Heritage

Woolston Emporium, Christchurch

Woolston Emporium, Christchurch

Woolston Emporium, Christchurch
[ca. 1885]

Established in 1863, this business had six departments: drapery, clothing, boots, grocery, crockery, ironmongery, and a corn store. Joseph Harrop Hopkins (1837-1910) was a shopkeeper at Woolston. His name is commemorated in Hopkins Street. He was present at a public meeting in April 1870 concerning the foulness of the Ferry Road Drain. It was there that he suggested that the name Woolston should be adopted for the area rather than Lower Heathcote. Woolston was his home village in England, either in Gloucestershire of Hampshire. The suggestion was adopted. In 1872 Hopkins was involved in an attempt to have tolls removed from the Heathcote bridge so that fishermen would not be penalised when going to Sumner. There was a major controversy in which the shopkeeper crossed swords, unsuccessfully, with prominent Canterbury Provincial Councillor John Ollivier (1812-1893). In the next few years Hopkins attempted, again unsuccessfully, to launch New Brighton as a major seaside resort. He built the New Brighton Hotel which, in 2003, still stands on Seaview Road and had a paddle steamer, the Brighton, which for a time brought picnickers to the beach. Hopkins went bankrupt in 1875. He returned to Woolston and in 1881 re-established his grocery business in a big new Ferry Road building, the Woolston Emporium. He died in 1910 and is buried at Addington Cemetery.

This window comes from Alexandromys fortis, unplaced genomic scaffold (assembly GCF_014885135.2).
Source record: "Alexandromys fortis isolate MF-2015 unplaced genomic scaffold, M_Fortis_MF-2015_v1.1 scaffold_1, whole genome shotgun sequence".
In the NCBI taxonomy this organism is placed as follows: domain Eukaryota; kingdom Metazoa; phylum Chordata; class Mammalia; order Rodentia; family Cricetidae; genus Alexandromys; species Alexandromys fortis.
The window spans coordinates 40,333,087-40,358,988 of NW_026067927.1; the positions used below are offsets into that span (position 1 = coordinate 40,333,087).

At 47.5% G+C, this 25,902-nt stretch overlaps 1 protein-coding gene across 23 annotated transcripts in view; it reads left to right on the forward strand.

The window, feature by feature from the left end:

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File Reference CCL PhotoCD 12, IMG0061

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